Reporters on the Job

• LOOKING OVER HIS SHOULDER: While the Monitor's Scott Peterson was covering the Republic Day celebrations in Tehran, Iran, yesterday (page 1), he became aware of someone following him. "He was walking right by my shoulder, trying to listen as my interpreter translated parts of [President] Khatami's speech. It was unnerving," he says.

Scott says he's been hassled by plain-clothes police and security agents at big public events such as this in Iran, but they usually pull journalists aside and identify themselves. This fellow looked like a security agent, but Scott started to wonder if the man might belong to a vigilante group in Iran, which have been known to beat those with "incorrect" or "unIslamic" views. "Finally, my translator accosted him. 'Who are you and why are you following us?' He stammered, then said he was a businessman who wanted to invite us to his shop. We told him we were journalists and didn't have time. He demanded to know what paper we worked for. My translator told him to leave us alone and he left."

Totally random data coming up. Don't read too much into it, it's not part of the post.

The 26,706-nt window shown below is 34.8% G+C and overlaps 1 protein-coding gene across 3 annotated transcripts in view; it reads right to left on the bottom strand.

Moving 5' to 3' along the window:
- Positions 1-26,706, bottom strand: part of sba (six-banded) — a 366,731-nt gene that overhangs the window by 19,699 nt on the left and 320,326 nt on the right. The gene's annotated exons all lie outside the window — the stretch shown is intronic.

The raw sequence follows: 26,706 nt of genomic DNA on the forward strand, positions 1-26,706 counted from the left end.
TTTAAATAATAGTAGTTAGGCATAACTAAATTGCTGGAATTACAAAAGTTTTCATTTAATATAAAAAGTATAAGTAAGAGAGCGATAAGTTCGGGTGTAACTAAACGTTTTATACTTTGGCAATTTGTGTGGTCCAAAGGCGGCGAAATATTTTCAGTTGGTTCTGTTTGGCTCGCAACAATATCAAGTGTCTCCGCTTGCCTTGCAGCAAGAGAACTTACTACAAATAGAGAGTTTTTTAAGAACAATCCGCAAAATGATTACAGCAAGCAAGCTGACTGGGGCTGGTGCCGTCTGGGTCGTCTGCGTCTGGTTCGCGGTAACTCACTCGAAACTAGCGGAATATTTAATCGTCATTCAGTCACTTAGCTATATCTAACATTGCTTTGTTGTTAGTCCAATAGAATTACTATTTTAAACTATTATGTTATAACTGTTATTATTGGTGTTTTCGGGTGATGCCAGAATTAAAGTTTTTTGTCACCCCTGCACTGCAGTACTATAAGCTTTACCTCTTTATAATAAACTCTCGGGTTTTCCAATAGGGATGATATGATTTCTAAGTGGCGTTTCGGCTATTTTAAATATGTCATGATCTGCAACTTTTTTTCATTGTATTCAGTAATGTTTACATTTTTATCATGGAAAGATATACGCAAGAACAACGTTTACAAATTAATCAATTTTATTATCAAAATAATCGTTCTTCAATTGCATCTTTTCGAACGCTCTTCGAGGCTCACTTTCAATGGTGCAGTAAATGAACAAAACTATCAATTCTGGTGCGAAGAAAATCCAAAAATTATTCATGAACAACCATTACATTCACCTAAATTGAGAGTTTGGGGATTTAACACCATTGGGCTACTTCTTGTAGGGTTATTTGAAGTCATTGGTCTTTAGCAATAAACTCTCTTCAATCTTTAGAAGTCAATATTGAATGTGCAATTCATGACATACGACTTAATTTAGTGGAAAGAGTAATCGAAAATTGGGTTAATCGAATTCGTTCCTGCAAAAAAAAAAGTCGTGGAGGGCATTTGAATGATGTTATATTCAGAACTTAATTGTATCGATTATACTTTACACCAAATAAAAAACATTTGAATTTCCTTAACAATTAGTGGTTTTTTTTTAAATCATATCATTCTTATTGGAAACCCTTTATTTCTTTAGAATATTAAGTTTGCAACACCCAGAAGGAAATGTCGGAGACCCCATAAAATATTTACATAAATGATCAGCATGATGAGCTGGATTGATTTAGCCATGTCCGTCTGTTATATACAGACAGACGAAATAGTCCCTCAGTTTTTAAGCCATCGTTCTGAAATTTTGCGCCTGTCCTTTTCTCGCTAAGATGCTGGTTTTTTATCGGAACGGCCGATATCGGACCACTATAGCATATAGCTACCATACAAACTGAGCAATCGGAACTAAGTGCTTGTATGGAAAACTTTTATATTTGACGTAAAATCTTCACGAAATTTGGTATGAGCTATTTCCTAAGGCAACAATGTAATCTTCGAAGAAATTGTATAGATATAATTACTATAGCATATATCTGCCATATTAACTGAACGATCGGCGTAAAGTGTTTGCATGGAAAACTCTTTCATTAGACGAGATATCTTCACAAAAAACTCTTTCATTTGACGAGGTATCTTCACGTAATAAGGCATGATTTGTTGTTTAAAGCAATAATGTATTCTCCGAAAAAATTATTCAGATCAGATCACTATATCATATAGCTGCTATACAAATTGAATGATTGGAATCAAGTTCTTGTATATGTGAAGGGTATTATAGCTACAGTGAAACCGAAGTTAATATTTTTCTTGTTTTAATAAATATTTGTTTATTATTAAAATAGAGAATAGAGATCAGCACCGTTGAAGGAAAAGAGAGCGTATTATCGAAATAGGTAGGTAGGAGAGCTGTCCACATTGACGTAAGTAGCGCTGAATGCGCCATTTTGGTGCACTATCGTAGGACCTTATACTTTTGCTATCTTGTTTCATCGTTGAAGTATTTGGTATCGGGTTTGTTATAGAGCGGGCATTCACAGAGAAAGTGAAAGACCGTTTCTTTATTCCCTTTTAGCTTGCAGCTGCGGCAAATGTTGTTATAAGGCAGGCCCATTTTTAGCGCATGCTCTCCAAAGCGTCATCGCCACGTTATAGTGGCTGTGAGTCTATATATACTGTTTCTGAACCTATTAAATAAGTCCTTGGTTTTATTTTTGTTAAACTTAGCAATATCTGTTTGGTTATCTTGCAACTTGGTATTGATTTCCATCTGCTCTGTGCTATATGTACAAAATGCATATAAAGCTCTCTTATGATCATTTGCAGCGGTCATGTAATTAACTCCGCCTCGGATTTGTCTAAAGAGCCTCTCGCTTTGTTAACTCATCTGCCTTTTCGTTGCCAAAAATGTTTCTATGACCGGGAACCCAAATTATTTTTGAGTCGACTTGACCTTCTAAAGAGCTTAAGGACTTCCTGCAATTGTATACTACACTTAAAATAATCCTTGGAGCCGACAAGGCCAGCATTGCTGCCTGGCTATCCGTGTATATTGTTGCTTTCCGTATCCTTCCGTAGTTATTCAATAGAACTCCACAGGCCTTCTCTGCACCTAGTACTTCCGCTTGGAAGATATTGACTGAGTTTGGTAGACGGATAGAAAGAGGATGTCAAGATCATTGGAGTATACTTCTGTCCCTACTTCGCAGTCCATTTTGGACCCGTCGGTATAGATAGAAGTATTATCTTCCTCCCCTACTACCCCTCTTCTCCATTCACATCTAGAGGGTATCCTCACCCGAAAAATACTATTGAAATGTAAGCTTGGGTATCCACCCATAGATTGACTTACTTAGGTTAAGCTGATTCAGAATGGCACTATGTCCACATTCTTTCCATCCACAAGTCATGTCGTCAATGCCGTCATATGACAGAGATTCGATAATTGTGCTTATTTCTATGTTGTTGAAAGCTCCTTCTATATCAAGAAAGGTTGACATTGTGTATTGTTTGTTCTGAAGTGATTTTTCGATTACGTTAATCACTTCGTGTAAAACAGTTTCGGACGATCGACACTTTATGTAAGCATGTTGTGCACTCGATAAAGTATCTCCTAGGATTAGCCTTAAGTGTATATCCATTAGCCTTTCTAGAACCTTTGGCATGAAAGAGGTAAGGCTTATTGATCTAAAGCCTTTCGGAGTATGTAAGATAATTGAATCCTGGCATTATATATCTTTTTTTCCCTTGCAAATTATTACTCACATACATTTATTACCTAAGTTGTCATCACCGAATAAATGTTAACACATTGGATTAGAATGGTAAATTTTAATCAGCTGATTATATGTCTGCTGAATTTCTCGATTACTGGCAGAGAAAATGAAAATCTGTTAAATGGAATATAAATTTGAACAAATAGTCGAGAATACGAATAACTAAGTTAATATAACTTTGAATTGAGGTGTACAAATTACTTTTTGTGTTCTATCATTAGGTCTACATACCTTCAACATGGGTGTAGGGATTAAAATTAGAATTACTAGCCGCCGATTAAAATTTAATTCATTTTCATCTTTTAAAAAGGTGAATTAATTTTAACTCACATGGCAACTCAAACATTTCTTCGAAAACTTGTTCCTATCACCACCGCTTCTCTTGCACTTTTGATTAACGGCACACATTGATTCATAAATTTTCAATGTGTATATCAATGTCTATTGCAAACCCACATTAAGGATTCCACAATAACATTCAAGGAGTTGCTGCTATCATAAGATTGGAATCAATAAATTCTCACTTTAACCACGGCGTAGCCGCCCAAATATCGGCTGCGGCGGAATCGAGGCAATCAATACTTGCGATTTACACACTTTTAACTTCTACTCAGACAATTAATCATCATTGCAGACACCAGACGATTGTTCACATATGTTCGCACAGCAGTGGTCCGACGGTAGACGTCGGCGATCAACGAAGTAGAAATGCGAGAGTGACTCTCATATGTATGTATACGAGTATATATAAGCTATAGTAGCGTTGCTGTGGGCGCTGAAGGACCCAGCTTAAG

"I wondered if the translator had been too rude," says Scott. "She said he was probably a policeman, but if he wasn't going to produce identification, she felt justified in telling him off."

• LONG-DISTANCE DEDICATION: To report today's story on the Peace Corps in the Muslim world (page 1), the Monitor's Cameron Barr spent a few hours with American volunteer Peggy Greene in her village in Jordan, which is about a 20-minute drive from the nearest main road. Not exactly the North Pole, but the hinterlands in Jordanian terms. After the interview, Cameron and his taxi driver gave Ms. Greene and another volunteer a ride into the nearby town of Madaba. "Wow," said the driver, a former airline pilot who keeps his skills sharp in retirement by driving a taxi. "Those people are heroes to live all the way out here."

- David Clark Scott

World editor

Cultural snapshot
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